The most sweeping anti-choice bill since 2013’s House Bill 2 now moves to Gov. Greg Abbott’s desk for an expected signature.
The Texas Senate gave its final nod to omnibus Senate Bill 8 on Friday afternoon, just three days before the end of the regular legislative session. The bill, by Sen. Charles Schwertner, R-Georgetown, requires abortion providers to bury or cremate women’s fetal and embryonic tissue, a 2016 health department rule blocked by a federal judge in Austin earlier this year. Through an amendment added last week by House Rep. Stephanie Klick, R-Ft. Worth, SB 8 now ensures women will be barred from undergoing so-called “dismemberment abortions” – another non-medical term that describes dilation and evacuation (D&E), the safest and most common type of second trimester abortion, without exceptions for rape or incest.
SB 8 also prohibits the donation of fetal tissue from abortion to medical research and bans a procedure anti-choice politicians refer to as “partial birth abortion,” known in the medical field as intact dilation and extraction (D&X), already illegal in the U.S.
The Senate approved the House’s even harsher version of the bill by a 22-9 vote, moving it to Abbott’s desk to become law. Both Sens. Sylvia Garcia, D-Houston, and Jose Rodriguez, D-El Paso, pointed out the inevitable prior to the final vote – that the multi-part anti-choice bill will end up in litigation, sharing the same fate as virtually every abortion restriction passed by the Texas Legislature in recent history. "If this passes there's no question in my mind we're going to be sued again,” said Rodriguez. Through the SB 8 debate, Democrats and abortion rights groups have cautioned the bill is harmful to women’s health; imposes a burden on women and providers; impedes the doctor-patient relationship; and stands as an unconstitutional piece of legislation.
“In a complete disregard for previous court rulings, including last year’s Supreme Court decision reaffirming the right to an abortion, the Texas Legislature has passed another dangerous bill that will place an undue burden on people seeking an abortion,” said Heather Busby, executive director at NARAL Pro-Choice Texas, after the vote. “Texas taxpayers will now have to pay for expensive litigation because lawmakers insist on passing bills they know are unconstitutional, simply to appease an extremist anti-choice lobby.”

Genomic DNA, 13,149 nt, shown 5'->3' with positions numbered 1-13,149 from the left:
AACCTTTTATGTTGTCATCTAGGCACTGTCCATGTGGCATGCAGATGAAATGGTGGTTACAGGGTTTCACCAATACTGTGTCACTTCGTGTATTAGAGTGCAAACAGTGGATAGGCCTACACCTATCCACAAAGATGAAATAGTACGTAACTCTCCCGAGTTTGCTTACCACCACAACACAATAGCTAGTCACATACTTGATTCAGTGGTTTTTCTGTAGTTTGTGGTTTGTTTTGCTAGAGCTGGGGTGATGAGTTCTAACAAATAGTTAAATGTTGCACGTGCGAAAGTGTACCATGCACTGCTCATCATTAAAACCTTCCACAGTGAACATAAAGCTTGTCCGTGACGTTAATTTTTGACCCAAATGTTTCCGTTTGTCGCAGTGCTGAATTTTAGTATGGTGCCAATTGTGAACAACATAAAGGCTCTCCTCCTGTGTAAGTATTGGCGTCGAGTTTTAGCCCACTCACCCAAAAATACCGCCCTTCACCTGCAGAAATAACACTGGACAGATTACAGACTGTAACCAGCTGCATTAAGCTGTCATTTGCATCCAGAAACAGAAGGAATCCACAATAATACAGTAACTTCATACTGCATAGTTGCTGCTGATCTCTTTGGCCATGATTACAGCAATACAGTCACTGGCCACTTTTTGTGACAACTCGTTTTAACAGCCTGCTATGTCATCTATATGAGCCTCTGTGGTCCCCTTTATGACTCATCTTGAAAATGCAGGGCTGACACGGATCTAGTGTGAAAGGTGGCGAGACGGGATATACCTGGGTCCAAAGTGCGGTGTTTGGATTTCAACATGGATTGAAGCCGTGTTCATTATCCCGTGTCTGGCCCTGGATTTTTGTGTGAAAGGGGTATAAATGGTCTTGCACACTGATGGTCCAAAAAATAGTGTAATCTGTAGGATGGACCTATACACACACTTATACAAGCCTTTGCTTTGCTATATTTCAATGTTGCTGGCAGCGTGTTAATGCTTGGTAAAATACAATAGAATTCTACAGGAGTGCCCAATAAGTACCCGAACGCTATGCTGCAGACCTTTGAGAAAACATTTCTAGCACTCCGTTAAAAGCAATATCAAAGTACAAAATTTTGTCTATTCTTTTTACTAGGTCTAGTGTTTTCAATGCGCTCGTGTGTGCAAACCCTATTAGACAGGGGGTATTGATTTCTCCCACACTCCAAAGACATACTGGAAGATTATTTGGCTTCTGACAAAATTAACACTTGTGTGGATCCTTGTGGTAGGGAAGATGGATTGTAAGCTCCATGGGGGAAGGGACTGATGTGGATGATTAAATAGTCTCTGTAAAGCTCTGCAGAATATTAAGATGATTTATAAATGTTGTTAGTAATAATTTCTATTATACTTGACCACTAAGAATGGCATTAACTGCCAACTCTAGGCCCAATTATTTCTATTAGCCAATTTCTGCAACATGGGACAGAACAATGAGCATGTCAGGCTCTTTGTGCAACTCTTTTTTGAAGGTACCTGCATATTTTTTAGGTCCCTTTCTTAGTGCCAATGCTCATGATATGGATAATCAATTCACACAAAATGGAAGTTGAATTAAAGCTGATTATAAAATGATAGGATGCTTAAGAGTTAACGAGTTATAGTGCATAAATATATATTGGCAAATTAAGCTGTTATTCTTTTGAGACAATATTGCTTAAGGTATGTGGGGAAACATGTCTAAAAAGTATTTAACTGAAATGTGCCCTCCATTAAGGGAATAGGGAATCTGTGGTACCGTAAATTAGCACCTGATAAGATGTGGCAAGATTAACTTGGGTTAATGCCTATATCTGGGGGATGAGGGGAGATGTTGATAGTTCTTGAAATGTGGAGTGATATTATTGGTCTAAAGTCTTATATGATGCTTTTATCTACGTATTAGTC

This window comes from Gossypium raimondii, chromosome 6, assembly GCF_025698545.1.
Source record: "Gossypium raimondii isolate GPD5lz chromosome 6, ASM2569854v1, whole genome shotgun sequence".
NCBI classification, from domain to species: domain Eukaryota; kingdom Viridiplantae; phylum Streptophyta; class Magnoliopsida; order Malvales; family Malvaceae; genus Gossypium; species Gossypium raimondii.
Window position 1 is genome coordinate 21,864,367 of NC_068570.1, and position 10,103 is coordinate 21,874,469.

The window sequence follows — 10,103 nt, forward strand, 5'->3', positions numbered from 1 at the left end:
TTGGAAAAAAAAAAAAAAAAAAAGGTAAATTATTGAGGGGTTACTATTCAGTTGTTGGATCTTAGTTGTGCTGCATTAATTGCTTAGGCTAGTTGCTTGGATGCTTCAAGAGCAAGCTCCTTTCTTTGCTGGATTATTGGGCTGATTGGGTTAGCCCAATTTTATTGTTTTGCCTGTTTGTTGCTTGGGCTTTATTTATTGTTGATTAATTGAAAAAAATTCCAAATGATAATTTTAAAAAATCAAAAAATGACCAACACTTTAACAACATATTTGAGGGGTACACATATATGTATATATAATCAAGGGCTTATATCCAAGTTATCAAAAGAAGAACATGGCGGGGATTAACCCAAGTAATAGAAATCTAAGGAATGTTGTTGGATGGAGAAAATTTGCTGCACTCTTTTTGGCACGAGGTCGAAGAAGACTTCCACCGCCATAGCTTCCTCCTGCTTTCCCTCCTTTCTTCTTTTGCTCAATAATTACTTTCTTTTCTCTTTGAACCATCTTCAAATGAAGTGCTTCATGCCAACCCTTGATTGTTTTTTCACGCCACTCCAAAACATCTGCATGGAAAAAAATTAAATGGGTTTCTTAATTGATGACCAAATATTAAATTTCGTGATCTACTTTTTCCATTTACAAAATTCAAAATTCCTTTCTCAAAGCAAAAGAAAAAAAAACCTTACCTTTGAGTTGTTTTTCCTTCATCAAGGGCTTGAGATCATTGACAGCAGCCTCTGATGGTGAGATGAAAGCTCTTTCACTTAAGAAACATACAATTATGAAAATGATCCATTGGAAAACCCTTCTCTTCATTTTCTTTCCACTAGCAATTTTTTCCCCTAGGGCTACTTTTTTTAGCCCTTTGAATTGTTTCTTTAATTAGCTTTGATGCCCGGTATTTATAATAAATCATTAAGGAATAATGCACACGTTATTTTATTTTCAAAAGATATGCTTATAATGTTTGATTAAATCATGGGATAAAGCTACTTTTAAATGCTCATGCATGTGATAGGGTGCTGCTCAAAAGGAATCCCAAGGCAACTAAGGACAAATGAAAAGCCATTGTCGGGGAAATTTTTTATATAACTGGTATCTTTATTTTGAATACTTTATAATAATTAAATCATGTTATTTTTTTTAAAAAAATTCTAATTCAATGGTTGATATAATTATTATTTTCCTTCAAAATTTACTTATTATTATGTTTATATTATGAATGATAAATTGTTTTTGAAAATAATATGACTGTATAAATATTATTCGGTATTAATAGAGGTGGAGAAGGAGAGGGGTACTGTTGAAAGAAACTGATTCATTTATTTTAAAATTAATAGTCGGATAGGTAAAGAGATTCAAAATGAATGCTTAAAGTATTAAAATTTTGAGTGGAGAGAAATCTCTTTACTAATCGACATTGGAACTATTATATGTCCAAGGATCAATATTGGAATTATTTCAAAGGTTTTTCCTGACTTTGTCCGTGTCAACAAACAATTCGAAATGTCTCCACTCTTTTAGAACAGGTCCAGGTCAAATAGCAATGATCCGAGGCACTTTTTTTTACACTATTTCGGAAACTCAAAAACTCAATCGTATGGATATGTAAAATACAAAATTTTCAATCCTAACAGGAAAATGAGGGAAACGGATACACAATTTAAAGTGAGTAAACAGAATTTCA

The Center for Reproductive Rights, the legal group that successfully helped defeat HB 2 at the U.S. Supreme Court, immediately called on Abbott to veto the “medically unsound” bill and reminded that Texas is still on the hook for a $4.8 million dollar tab after its losing battle against CRR in the SCOTUS case. The group hinted at filing possible litigation against SB 8. “From banning a safe method of abortion to doubling down on regulations already blocked by a federal court, Texas politicians continue their crusade against a woman’s right to safe and legal abortion,” said Amanda Allen, CRR senior state legislative counsel. “The Center for Reproductive Rights vows to battle any unconstitutional measures in the courts until the rights of Texas women are respected and protected.”
In passing the D&E ban, Texas joins seven other states; however similar laws in Louisiana, Kansas, and Oklahoma have failed to take effect due legal challenges by CRR.
Abbott and lawmakers need not look too far into the past to see what happens when they pass unconstitutional abortion laws. We all know how that turns out.
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